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PostPosted: Fri Sep 13, 2013 10:28 pm 
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Joined: Wed Sep 04, 2013 9:55 pm
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I am about to purchase my first H16 and have a few options open to me for where to learn to sail.

I live very close to both the ocean and inter-coastal waterway here in NE Florida.

Is the ocean to rough or risky (run away boats ect...) to learn to sail in?

Is the wind in the inter-coastal water way even enough to get the H16 moving?

Any thoughts or advice would be wonderful. Thanks!


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PostPosted: Sat Sep 14, 2013 3:57 am 
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Joined: Mon May 09, 2005 10:25 am
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Location: Jersey Shore
Definitely start out in the intercoastal. There will be plenty of wind- depending on wind direction it will likely be the same or possibly even stronger than on the ocean.

Ocean sailing is expert territory, you have to have your s**t together to launch and return through the surf as well as handle ocean swells and know how to sail back to the beach. You need to know what to do in case of capsize, what to do if the weather changes, and just have an overall comfort level with your boat and your ability. The ocean is not the place to be making beginner mistakes, especially when you have the intercoastal right next door. Spend a season on the intercoastal and then when uou feel more comfortable on the boat consider whether you want to tackle the ocean. Sailing on the intercoastal will provide you with more than enough challenges.

sm


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PostPosted: Sat Sep 14, 2013 12:16 pm 
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Joined: Fri Apr 13, 2012 7:35 pm
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Location: Tuscaloosa, AL
srm wrote:
Definitely start out in the intercoastal. There will be plenty of wind- depending on wind direction it will likely be the same or possibly even stronger than on the ocean.

Ocean sailing is expert territory, you have to have your s**t together to launch and return through the surf as well as handle ocean swells and know how to sail back to the beach. You need to know what to do in case of capsize, what to do if the weather changes, and just have an overall comfort level with your boat and your ability. The ocean is not the place to be making beginner mistakes, especially when you have the intercoastal right next door. Spend a season on the intercoastal and then when uou feel more comfortable on the boat consider whether you want to tackle the ocean. Sailing on the intercoastal will provide you with more than enough challenges.

sm

Nah. Just go straight out into the gulf. You will learn really quick. Just kidding. He gave good advice. My first solo (20 years ago) was in the gulf. Yup. Flipped it!!!!! But I did learn how to right it!


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PostPosted: Sat Sep 14, 2013 2:49 pm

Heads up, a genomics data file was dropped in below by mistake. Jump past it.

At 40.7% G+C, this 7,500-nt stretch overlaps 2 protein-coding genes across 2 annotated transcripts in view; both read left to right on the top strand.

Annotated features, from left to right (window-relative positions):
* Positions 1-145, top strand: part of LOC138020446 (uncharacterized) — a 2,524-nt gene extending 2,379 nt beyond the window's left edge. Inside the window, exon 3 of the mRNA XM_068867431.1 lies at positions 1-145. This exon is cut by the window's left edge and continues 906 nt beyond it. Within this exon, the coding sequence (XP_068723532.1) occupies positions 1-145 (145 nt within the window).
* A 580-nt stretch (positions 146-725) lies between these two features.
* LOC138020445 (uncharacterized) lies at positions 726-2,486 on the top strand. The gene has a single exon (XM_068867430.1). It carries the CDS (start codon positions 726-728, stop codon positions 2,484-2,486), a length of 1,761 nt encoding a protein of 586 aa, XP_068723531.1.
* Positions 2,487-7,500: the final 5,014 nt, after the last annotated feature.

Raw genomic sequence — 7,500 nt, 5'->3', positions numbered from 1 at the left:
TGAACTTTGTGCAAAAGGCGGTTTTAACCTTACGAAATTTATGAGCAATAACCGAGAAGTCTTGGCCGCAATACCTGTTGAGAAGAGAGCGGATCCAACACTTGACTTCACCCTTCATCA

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Joined: Wed Aug 10, 2011 6:28 pm
Posts: 335
Location: Raleigh, North Carolina
If you are not an experienced sailor, I would take it too a reasonably sheltered bay or a lake on a light/moderate wind day just get comfortable with your boat. Hobie 16s can move very fast when the wind picks up especially if you are solo. If the wind is up, it's not a bad idea to weight the boat down with a couple of friends or kids to until you get the hang of things. If you venture into the ICW, do it on a weekday when the traffic is light. It's hard to learn to sail when you are dodging boat traffic.

I love ocean sailing but it's not any place you want to go until you know exactly what you are doing. Errors in the ocean can get dangerous and expensive.

Good luck!

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94' H16 - 114050
www.HobieFleet97.org
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PostPosted: Sat Sep 14, 2013 9:38 pm 
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Joined: Wed Dec 28, 2005 12:56 pm
Posts: 686
Location: Los Angeles
Richardm1564 wrote:
I am about to purchase my first H16 and have a few options open to me for where to learn to sail.

I live very close to both the ocean and inter-coastal waterway here in NE Florida.

Is the ocean to rough or risky (run away boats ect...) to learn to sail in?

Is the wind in the inter-coastal water way even enough to get the H16 moving?

Any thoughts or advice would be wonderful. Thanks!


I had no sailing experience when I first learned to sail and I learned in the Pacific. I had nothing to campare it to so I didn't know the difference. I remember praying for 5mph winds but after a while, I wouldn't put my boat in the water unless winds were at least 10mph. I think your choice is relative. I got all the difficult stuff over with early. One of the good things about my situation was that there were always other sailors (and lifeguards) around. The challenging conditions (high waves and high winds) made me want to sait in conditions that most sailors wouldn't sail in. Most of the beach cats would only sail coastally. I was one of the few that would sail offshore. I got so good at righting my boat solo ( got that over with early) that the Long Beach Lifeguards asked me to train their entire staff every year at catamaran capsize and rescue.

I've never sailed on a lake and the only thing that would attract me to them would be flat water. I'm not famiar with the conditions in your area or the conditions you're willing to sail in so my opinion won't be worth much. All I can say is "as challenging as you can stand it." You'll have to figure that one out for yourself.

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Happy Sailing,

David


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